The tools helping facilitate leaks from Trump’s White House

As far as leaks out of new U.S. President Donald Trump's administration go, the saying "when it rains, it pours," might be appropriate.

Last week alone, potentially embarrassing details concerning telephone calls with the Australian Prime Minister and Mexican President, as well as allegations that Trump's Supreme Court nomination process was being stage managed, saw the cold light of day.

Since the tempestuous U.S. election cycle last year, demand for SecureDrop, one of the primary encryption platforms employed by news outlets to securely facilitate leaks has "absolutely exploded," according to Trevor Timm, executive director of the Freedom of the Press Foundation which is behind the tool.

"It's hard to name a news organization that has not gotten in touch with us about installing SecureDrop in the past six weeks," Timm told CNBC via e-mail.

The platform, used by the New York Times and the Washington Post among others, is currently subject of the Guardian's pinned tweet and has been adopted by national broadcasters in Canada and Norway.

SecureDrop's growing popularity is representative of a sea change in the media industry, with leak-based and investigative journalism being foregrounded.

Timm described how "the Trump administration has been leaking at a record pace" and "media organizations are much more willing to actually call lies 'lies.'"

By way of explaining the spike in interest in SecureDrop, Timm outlined his view that there was a "general fear that Trump could turn the U.S.' surveillance on the press," alongside unrest bubbling away inside the government itself.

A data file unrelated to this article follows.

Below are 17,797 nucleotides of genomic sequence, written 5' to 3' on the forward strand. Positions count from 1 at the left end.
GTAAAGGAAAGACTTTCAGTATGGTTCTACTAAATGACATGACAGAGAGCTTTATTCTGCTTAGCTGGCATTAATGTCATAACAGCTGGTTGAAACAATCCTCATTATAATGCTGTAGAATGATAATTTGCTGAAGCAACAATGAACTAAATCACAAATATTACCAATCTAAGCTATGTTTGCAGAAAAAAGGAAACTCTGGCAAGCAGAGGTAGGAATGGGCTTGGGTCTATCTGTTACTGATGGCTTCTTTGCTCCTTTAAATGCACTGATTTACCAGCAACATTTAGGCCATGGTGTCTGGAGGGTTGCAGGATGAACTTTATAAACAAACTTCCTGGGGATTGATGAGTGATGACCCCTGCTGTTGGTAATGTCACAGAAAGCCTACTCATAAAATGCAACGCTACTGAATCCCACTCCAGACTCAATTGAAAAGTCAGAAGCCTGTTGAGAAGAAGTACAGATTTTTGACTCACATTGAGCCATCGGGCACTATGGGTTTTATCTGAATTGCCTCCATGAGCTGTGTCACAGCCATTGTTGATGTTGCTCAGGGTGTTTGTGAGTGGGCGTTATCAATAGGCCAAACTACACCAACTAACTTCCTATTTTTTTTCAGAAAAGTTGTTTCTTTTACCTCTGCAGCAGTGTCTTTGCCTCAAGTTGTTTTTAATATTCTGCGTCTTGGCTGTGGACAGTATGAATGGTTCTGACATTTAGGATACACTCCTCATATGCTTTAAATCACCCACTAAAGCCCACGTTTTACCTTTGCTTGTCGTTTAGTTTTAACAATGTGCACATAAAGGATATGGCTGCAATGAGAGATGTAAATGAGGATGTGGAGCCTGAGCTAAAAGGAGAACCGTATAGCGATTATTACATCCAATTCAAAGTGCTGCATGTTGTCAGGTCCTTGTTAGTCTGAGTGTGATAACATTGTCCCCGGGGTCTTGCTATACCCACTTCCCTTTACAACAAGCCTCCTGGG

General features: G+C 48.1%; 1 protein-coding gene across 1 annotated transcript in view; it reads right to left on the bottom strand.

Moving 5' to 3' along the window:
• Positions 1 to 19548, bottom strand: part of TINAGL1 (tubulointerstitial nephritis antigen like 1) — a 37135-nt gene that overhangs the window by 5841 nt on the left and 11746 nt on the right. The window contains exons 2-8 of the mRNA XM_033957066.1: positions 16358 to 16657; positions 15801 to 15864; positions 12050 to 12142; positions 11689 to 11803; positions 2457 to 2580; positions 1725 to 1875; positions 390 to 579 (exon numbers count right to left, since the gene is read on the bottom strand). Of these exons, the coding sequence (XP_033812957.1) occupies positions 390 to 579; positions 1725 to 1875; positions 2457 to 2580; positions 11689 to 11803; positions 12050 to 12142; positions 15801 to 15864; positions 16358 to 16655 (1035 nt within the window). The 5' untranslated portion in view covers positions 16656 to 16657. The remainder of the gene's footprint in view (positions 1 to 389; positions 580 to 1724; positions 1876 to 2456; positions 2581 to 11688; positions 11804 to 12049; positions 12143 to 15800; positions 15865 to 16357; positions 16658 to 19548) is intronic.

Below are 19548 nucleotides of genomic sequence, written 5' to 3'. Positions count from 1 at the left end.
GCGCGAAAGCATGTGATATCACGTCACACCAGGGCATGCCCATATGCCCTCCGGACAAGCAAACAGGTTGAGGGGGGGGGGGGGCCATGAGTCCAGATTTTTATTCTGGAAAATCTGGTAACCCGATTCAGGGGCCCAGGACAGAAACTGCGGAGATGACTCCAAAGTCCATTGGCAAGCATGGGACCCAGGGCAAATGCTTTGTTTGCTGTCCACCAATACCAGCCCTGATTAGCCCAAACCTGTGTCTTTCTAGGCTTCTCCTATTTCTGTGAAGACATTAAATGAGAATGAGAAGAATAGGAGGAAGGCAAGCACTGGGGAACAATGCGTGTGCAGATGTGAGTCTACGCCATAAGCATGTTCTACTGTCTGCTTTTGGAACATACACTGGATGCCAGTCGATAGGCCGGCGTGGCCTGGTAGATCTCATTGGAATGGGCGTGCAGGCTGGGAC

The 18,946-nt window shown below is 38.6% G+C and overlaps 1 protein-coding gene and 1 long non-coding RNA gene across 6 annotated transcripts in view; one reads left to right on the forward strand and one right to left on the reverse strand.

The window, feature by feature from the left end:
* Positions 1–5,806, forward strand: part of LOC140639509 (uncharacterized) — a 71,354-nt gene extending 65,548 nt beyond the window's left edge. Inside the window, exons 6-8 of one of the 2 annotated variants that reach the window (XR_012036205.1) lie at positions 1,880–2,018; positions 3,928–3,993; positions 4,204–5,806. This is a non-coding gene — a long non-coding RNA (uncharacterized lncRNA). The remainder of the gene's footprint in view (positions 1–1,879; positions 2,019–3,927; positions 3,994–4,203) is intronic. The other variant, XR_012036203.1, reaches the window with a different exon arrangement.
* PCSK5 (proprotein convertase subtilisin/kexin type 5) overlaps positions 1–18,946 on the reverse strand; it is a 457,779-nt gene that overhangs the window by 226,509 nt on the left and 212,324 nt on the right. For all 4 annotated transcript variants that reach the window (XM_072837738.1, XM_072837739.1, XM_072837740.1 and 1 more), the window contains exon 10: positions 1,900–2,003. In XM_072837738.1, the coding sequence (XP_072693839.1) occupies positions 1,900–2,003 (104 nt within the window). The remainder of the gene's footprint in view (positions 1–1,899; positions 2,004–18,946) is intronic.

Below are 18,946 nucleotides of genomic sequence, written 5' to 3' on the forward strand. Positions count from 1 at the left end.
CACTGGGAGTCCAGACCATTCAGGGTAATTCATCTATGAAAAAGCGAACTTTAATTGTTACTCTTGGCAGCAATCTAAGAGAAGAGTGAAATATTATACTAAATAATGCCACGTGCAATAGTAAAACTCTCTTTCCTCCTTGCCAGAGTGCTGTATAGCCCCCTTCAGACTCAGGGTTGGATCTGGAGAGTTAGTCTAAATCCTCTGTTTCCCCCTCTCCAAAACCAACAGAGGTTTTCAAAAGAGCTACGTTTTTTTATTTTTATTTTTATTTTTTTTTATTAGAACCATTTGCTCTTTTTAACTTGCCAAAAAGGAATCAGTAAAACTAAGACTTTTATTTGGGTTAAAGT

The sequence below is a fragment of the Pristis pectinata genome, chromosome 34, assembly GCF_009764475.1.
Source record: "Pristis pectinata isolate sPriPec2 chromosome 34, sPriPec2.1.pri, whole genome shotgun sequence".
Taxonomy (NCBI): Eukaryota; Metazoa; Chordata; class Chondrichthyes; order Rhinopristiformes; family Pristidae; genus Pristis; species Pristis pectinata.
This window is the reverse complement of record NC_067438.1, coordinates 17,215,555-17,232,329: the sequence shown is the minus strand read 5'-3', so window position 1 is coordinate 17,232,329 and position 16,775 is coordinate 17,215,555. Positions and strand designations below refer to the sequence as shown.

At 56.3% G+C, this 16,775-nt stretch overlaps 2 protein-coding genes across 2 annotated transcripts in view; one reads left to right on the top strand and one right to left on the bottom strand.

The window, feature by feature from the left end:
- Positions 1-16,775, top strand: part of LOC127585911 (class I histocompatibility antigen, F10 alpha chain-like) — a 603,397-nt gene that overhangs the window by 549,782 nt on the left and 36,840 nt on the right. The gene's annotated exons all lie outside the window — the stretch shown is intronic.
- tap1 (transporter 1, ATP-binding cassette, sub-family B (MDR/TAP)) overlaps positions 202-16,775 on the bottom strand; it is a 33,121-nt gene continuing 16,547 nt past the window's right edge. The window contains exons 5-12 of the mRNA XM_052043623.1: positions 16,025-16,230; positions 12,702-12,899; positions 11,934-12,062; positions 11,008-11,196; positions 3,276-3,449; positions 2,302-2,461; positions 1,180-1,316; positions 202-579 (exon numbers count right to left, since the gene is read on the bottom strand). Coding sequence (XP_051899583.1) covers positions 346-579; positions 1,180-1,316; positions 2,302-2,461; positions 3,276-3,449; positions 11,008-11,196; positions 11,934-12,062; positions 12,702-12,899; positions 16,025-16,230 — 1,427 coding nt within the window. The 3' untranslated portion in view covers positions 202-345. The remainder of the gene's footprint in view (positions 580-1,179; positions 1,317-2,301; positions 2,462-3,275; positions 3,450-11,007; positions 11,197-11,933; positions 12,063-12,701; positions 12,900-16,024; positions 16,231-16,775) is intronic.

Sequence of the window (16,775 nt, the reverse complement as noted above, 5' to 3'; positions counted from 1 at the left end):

According to Timm, SecureDrop faces little other competition in the U.S. The tool is open source, though he detailed that the Freedom of the Press Foundation did "sign large news organizations who can afford it up to support contracts."

Another encryption platform that has seen its popularity jump is Signal, a messaging app which facilitates communication shielded by end-to-end encryption. BuzzFeed and other media outlets reported in early December that daily downloads of the app had increased 400 percent since the U.S. election.

Moxie Marlinspike, founder of Open Whisper Systems which is behind the platform, told CNBC via e-mail that: "The U.S. surveillance infrastructure expanded greatly under Obama, and there are many people who feel uncomfortable or at risk with Trump inheriting control over the largest, most invasive, least accountable surveillance apparatus in history."

Marlinspike did point out that the Trump transition team also used Signal. Like SecureDrop, the software is open source and Marlinspike hoped that such practice would "ideally … just become the new normal." Google, Facebook and its subsidiary Whatsapp also moved to adopt end-to-end encryption last year.

But for Tom Felle, a lecturer in digital journalism at City University in London, the pick up in encryption software is nothing new, and is instead a "trend that has been building in the last eight to nine years" as journalists need to "protect sources and whistleblowers in the digital era."

Commenting on the rocky relationship between the media and the new Trump administration, Felle did add that there was a "worry in newsrooms as to how to cover fake news." He said that while there were "no grave investigations into Trump as yet," the proliferation of leaks coming out of the new government was "an early example of what will be an interesting four years."

Nonetheless, the media's mass employment of encryption software may well contribute to this.

Timm asserted that, "I don't think it's impossible that a combination of leaks, and whistle blowers and investigative journalism eventually lead to the downfall of Trump."

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